Raman analysis of plants

Since all plant and animal cells contain enzymatic machinery, which absorbs radiation in the visible range and consequently emits strong fluorescence, analysis of Raman spectra with excitation by visible radiation in most cases is not possible. However, using excitation with radiation at 1064 nm permits the analysis of animal tissues and plants, the identification of natural compounds and the mapping of its distribution.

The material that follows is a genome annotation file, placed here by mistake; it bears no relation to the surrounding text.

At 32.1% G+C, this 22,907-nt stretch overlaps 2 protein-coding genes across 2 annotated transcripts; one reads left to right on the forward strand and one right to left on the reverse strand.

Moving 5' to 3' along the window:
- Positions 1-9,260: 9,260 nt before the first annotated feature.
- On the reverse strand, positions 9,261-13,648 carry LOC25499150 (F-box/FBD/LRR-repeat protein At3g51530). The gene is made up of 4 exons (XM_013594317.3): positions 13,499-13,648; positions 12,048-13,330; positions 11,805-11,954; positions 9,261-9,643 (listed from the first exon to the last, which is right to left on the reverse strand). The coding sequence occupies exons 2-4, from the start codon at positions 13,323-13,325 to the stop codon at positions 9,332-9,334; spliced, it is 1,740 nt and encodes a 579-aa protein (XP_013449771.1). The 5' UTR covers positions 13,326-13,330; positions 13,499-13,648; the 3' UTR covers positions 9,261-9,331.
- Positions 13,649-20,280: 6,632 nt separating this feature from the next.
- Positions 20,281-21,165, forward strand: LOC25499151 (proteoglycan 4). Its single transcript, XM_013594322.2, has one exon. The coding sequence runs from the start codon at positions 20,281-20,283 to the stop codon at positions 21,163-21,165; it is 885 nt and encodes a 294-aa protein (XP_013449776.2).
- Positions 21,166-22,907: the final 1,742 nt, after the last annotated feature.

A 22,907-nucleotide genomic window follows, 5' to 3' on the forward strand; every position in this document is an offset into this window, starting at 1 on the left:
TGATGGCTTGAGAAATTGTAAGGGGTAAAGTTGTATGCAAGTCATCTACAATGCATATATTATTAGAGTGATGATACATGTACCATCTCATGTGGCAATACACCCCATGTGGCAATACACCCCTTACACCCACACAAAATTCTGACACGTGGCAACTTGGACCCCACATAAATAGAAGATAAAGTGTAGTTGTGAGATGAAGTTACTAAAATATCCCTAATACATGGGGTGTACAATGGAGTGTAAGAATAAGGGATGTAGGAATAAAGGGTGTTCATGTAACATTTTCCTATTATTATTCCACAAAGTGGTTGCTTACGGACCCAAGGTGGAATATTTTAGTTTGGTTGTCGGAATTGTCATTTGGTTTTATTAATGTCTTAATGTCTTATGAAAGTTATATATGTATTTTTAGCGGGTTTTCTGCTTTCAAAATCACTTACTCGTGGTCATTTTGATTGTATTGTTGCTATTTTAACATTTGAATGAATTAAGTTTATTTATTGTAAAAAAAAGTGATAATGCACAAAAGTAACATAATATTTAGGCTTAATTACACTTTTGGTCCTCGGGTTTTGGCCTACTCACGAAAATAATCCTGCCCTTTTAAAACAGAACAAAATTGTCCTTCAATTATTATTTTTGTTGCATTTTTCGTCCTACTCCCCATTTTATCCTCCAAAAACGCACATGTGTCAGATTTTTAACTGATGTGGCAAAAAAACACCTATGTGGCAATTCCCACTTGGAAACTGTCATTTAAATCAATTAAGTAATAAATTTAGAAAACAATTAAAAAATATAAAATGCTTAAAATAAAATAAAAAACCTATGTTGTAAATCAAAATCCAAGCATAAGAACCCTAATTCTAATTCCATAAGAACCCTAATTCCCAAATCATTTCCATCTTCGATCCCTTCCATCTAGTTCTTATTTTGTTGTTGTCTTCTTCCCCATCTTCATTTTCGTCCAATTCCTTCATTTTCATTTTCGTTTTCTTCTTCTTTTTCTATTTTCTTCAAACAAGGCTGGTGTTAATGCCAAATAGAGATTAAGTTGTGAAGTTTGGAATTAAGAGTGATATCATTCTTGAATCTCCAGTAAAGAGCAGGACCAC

Ferdinand Bohlmann has, by a wide margin, been the most productive of all chemists dealing with natural substances in higher plants5,6. He has discovered polyacetylenes in many plants, especially in various species related to the Compositae and Umbelliferae families.

Bohlmann desribed the polyacetylenes in ‘fool’s parsley’ as extremely poisonous, almost as much as the hemlock7. As seen in Figure 2 the Raman spectra show polyacetylenes with their characteristic triple bond vibrations near 2200 cm-1; different compounds of this chemical group can be located in the root, the flower and the leaves of fool’s parsley.